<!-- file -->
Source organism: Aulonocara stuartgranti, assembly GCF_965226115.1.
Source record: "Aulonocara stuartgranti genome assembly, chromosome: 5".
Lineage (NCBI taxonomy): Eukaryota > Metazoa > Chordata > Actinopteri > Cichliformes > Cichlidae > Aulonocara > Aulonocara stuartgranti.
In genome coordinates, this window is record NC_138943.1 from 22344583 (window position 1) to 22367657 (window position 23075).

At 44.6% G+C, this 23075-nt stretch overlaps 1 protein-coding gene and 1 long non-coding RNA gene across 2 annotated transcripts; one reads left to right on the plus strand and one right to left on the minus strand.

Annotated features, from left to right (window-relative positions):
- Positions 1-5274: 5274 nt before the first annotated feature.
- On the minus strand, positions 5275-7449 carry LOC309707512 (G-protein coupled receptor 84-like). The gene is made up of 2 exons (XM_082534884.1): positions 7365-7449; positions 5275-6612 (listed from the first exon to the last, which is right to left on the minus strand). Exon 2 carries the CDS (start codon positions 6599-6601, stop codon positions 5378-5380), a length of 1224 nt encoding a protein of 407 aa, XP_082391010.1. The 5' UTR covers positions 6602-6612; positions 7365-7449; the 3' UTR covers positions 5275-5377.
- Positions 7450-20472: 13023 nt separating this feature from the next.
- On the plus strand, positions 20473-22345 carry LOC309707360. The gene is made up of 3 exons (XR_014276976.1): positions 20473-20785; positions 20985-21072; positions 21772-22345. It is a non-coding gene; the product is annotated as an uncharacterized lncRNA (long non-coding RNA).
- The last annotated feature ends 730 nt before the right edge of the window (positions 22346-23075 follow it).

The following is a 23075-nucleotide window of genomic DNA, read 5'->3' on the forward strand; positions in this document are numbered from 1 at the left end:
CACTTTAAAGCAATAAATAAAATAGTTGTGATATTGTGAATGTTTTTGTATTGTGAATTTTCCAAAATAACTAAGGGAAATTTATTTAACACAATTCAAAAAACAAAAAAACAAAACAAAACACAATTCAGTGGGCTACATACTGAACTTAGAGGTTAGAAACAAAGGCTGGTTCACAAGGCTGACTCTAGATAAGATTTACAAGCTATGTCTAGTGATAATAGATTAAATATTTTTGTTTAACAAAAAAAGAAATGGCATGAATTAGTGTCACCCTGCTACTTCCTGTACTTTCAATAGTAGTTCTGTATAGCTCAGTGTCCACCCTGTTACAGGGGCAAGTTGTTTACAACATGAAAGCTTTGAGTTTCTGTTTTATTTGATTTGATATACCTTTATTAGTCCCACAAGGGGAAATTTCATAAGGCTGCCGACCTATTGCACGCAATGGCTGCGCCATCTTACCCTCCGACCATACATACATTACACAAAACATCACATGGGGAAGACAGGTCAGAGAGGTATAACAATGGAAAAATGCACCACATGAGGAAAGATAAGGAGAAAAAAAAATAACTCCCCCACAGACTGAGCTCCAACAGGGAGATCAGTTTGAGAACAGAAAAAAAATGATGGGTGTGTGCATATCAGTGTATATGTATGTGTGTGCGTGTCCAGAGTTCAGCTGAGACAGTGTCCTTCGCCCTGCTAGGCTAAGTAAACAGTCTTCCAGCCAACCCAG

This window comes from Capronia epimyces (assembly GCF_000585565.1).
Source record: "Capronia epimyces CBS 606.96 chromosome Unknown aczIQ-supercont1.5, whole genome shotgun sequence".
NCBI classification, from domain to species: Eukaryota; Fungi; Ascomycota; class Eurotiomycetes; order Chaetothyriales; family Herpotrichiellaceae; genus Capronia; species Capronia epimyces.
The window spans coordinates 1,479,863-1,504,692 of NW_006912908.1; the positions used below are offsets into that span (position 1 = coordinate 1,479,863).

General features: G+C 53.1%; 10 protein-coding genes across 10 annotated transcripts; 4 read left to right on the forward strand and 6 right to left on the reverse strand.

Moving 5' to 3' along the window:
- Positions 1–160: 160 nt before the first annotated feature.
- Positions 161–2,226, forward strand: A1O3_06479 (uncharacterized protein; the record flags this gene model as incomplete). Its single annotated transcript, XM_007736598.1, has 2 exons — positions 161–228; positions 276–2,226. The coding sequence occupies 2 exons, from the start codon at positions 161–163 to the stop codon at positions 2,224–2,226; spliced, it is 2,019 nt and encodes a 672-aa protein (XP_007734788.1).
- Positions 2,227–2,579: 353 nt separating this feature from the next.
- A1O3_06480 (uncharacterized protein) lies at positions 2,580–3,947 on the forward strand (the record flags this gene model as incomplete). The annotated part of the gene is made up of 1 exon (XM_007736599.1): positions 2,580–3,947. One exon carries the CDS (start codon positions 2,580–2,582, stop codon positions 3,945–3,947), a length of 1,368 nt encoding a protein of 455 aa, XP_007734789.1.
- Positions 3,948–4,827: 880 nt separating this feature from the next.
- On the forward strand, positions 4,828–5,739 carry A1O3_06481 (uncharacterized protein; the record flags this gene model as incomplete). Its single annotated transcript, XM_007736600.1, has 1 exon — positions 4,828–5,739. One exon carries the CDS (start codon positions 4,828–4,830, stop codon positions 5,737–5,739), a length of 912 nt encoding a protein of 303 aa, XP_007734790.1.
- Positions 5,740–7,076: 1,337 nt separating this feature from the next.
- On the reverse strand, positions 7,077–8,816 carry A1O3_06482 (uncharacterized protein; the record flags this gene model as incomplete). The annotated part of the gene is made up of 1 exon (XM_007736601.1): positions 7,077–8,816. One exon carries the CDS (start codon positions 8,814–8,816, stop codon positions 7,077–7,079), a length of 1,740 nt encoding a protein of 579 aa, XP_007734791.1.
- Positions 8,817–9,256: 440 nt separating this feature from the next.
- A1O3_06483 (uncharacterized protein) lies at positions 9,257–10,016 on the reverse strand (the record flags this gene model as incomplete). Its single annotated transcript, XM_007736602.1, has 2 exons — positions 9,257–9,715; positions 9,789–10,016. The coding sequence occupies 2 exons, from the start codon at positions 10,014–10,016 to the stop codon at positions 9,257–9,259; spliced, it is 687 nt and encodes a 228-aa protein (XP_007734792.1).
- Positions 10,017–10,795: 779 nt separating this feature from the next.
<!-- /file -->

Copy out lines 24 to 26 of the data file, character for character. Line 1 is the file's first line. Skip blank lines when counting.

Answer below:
- Positions 3,948–4,827: 880 nt separating this feature from the next.
- On the forward strand, positions 4,828–5,739 carry A1O3_06481 (uncharacterized protein; the record flags this gene model as incomplete). Its single annotated transcript, XM_007736600.1, has 1 exon — positions 4,828–5,739. One exon carries the CDS (start codon positions 4,828–4,830, stop codon positions 5,737–5,739), a length of 912 nt encoding a protein of 303 aa, XP_007734790.1.
- Positions 5,740–7,076: 1,337 nt separating this feature from the next.